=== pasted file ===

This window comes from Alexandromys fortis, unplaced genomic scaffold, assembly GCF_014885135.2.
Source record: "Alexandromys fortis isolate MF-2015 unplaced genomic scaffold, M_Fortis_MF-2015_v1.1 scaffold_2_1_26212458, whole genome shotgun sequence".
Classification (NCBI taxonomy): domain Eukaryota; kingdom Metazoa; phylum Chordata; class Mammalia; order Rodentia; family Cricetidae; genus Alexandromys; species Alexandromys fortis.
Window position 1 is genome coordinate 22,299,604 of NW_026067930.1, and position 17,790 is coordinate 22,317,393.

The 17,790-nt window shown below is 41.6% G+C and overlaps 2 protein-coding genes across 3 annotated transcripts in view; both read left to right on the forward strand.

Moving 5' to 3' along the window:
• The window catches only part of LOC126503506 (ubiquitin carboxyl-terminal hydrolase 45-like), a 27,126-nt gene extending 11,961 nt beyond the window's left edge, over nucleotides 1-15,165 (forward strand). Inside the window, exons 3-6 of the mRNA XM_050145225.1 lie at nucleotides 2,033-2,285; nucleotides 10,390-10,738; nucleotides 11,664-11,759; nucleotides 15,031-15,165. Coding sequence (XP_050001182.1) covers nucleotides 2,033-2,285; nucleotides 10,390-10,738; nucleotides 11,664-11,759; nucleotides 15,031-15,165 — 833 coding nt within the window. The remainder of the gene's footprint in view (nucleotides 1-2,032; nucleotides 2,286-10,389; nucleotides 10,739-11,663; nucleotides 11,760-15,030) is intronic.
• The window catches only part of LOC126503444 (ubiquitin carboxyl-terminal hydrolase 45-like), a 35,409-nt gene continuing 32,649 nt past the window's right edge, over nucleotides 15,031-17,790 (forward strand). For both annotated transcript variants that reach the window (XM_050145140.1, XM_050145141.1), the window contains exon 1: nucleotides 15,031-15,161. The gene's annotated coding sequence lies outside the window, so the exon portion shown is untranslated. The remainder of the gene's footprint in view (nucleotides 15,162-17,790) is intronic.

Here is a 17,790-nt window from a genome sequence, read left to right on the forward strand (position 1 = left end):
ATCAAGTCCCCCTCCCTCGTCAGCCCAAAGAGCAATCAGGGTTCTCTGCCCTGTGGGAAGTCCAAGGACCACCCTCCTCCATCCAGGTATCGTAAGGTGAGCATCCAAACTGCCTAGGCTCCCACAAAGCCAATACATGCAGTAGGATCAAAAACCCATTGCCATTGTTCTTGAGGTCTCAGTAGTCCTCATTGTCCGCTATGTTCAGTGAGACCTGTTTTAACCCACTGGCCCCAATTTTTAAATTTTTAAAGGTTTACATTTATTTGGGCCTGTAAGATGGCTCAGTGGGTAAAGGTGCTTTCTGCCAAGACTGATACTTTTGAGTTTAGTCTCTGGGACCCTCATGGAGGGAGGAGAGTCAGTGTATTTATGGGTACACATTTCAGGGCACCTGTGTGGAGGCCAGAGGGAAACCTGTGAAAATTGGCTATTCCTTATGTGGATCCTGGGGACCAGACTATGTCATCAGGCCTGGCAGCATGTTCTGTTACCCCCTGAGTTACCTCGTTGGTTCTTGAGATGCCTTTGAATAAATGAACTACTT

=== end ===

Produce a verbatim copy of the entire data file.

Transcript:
This window comes from Alexandromys fortis, unplaced genomic scaffold, assembly GCF_014885135.2.
Source record: "Alexandromys fortis isolate MF-2015 unplaced genomic scaffold, M_Fortis_MF-2015_v1.1 scaffold_2_1_26212458, whole genome shotgun sequence".
Classification (NCBI taxonomy): domain Eukaryota; kingdom Metazoa; phylum Chordata; class Mammalia; order Rodentia; family Cricetidae; genus Alexandromys; species Alexandromys fortis.
Window position 1 is genome coordinate 22,299,604 of NW_026067930.1, and position 17,790 is coordinate 22,317,393.

The 17,790-nt window shown below is 41.6% G+C and overlaps 2 protein-coding genes across 3 annotated transcripts in view; both read left to right on the forward strand.

Moving 5' to 3' along the window:
• The window catches only part of LOC126503506 (ubiquitin carboxyl-terminal hydrolase 45-like), a 27,126-nt gene extending 11,961 nt beyond the window's left edge, over nucleotides 1-15,165 (forward strand). Inside the window, exons 3-6 of the mRNA XM_050145225.1 lie at nucleotides 2,033-2,285; nucleotides 10,390-10,738; nucleotides 11,664-11,759; nucleotides 15,031-15,165. Coding sequence (XP_050001182.1) covers nucleotides 2,033-2,285; nucleotides 10,390-10,738; nucleotides 11,664-11,759; nucleotides 15,031-15,165 — 833 coding nt within the window. The remainder of the gene's footprint in view (nucleotides 1-2,032; nucleotides 2,286-10,389; nucleotides 10,739-11,663; nucleotides 11,760-15,030) is intronic.
• The window catches only part of LOC126503444 (ubiquitin carboxyl-terminal hydrolase 45-like), a 35,409-nt gene continuing 32,649 nt past the window's right edge, over nucleotides 15,031-17,790 (forward strand). For both annotated transcript variants that reach the window (XM_050145140.1, XM_050145141.1), the window contains exon 1: nucleotides 15,031-15,161. The gene's annotated coding sequence lies outside the window, so the exon portion shown is untranslated. The remainder of the gene's footprint in view (nucleotides 15,162-17,790) is intronic.

Here is a 17,790-nt window from a genome sequence, read left to right on the forward strand (position 1 = left end):
ATCAAGTCCCCCTCCCTCGTCAGCCCAAAGAGCAATCAGGGTTCTCTGCCCTGTGGGAAGTCCAAGGACCACCCTCCTCCATCCAGGTATCGTAAGGTGAGCATCCAAACTGCCTAGGCTCCCACAAAGCCAATACATGCAGTAGGATCAAAAACCCATTGCCATTGTTCTTGAGGTCTCAGTAGTCCTCATTGTCCGCTATGTTCAGTGAGACCTGTTTTAACCCACTGGCCCCAATTTTTAAATTTTTAAAGGTTTACATTTATTTGGGCCTGTAAGATGGCTCAGTGGGTAAAGGTGCTTTCTGCCAAGACTGATACTTTTGAGTTTAGTCTCTGGGACCCTCATGGAGGGAGGAGAGTCAGTGTATTTATGGGTACACATTTCAGGGCACCTGTGTGGAGGCCAGAGGGAAACCTGTGAAAATTGGCTATTCCTTATGTGGATCCTGGGGACCAGACTATGTCATCAGGCCTGGCAGCATGTTCTGTTACCCCCTGAGTTACCTCGTTGGTTCTTGAGATGCCTTTGAATAAATGAACTACTT